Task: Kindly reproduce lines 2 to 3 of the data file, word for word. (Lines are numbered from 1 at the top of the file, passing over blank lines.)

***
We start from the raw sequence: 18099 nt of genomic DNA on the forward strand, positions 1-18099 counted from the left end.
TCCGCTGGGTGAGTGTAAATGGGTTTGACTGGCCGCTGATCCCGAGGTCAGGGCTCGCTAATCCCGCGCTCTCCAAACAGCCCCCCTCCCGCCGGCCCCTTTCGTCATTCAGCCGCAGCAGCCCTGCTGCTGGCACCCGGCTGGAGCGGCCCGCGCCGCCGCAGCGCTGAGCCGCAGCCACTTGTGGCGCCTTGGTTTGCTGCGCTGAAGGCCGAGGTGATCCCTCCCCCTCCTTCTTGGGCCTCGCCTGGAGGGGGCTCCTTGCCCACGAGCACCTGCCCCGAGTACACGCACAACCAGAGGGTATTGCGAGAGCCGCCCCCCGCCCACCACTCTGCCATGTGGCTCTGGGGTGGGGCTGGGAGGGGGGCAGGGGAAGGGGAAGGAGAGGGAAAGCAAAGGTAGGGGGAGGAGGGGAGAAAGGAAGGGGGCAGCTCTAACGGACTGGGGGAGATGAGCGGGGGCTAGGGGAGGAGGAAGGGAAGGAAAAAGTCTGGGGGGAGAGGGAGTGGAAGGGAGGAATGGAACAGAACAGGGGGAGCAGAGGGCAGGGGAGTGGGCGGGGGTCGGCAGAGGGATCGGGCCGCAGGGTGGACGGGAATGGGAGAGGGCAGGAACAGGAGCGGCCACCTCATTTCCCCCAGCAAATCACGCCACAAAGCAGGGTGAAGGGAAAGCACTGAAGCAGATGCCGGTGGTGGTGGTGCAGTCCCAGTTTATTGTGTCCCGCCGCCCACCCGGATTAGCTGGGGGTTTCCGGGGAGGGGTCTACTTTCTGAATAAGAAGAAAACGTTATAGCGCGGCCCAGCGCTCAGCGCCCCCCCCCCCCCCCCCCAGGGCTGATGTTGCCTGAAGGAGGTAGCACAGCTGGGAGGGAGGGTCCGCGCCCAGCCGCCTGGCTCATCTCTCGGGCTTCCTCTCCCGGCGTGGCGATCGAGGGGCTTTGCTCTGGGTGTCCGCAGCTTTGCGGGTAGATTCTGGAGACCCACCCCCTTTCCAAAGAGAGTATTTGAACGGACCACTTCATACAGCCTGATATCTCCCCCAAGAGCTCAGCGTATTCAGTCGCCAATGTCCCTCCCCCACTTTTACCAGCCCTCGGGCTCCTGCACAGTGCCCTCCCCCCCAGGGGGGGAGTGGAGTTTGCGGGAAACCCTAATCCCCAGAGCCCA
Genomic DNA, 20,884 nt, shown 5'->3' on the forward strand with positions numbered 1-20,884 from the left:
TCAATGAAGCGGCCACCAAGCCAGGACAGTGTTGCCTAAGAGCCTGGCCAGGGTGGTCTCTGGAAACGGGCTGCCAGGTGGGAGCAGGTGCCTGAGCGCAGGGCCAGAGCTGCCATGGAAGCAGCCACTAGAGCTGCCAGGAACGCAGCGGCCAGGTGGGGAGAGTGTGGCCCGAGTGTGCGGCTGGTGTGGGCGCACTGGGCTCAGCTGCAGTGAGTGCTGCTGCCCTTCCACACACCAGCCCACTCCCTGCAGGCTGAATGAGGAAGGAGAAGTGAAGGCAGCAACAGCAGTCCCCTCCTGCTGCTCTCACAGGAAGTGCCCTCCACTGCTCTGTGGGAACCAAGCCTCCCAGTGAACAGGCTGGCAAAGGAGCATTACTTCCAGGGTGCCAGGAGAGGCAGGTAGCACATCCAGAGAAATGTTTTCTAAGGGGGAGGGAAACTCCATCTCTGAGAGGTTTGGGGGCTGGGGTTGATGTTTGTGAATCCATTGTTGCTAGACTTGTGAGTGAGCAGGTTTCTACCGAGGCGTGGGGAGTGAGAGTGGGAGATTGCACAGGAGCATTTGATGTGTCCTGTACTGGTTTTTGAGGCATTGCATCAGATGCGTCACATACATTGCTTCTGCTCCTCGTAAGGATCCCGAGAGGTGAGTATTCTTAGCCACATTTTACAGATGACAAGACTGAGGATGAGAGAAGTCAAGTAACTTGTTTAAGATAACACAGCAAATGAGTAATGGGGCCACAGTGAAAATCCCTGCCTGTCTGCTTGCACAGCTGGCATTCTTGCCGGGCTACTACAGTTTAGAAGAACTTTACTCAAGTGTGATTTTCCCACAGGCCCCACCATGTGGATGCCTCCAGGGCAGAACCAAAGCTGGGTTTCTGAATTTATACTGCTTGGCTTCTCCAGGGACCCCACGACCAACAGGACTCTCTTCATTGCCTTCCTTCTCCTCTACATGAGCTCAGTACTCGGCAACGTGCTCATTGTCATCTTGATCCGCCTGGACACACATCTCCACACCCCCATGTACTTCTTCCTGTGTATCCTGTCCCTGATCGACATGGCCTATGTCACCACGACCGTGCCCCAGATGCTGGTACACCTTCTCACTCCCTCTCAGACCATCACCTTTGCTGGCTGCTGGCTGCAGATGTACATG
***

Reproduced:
TCCGCTGGGTGAGTGTAAATGGGTTTGACTGGCCGCTGATCCCGAGGTCAGGGCTCGCTAATCCCGCGCTCTCCAAACAGCCCCCCTCCCGCCGGCCCCTTTCGTCATTCAGCCGCAGCAGCCCTGCTGCTGGCACCCGGCTGGAGCGGCCCGCGCCGCCGCAGCGCTGAGCCGCAGCCACTTGTGGCGCCTTGGTTTGCTGCGCTGAAGGCCGAGGTGATCCCTCCCCCTCCTTCTTGGGCCTCGCCTGGAGGGGGCTCCTTGCCCACGAGCACCTGCCCCGAGTACACGCACAACCAGAGGGTATTGCGAGAGCCGCCCCCCGCCCACCACTCTGCCATGTGGCTCTGGGGTGGGGCTGGGAGGGGGGCAGGGGAAGGGGAAGGAGAGGGAAAGCAAAGGTAGGGGGAGGAGGGGAGAAAGGAAGGGGGCAGCTCTAACGGACTGGGGGAGATGAGCGGGGGCTAGGGGAGGAGGAAGGGAAGGAAAAAGTCTGGGGGGAGAGGGAGTGGAAGGGAGGAATGGAACAGAACAGGGGGAGCAGAGGGCAGGGGAGTGGGCGGGGGTCGGCAGAGGGATCGGGCCGCAGGGTGGACGGGAATGGGAGAGGGCAGGAACAGGAGCGGCCACCTCATTTCCCCCAGCAAATCACGCCACAAAGCAGGGTGAAGGGAAAGCACTGAAGCAGATGCCGGTGGTGGTGGTGCAGTCCCAGTTTATTGTGTCCCGCCGCCCACCCGGATTAGCTGGGGGTTTCCGGGGAGGGGTCTACTTTCTGAATAAGAAGAAAACGTTATAGCGCGGCCCAGCGCTCAGCGCCCCCCCCCCCCCCCCCCAGGGCTGATGTTGCCTGAAGGAGGTAGCACAGCTGGGAGGGAGGGTCCGCGCCCAGCCGCCTGGCTCATCTCTCGGGCTTCCTCTCCCGGCGTGGCGATCGAGGGGCTTTGCTCTGGGTGTCCGCAGCTTTGCGGGTAGATTCTGGAGACCCACCCCCTTTCCAAAGAGAGTATTTGAACGGACCACTTCATACAGCCTGATATCTCCCCCAAGAGCTCAGCGTATTCAGTCGCCAATGTCCCTCCCCCACTTTTACCAGCCCTCGGGCTCCTGCACAGTGCCCTCCCCCCCAGGGGGGGAGTGGAGTTTGCGGGAAACCCTAATCCCCAGAGCCCA
Genomic DNA, 20,884 nt, shown 5'->3' on the forward strand with positions numbered 1-20,884 from the left: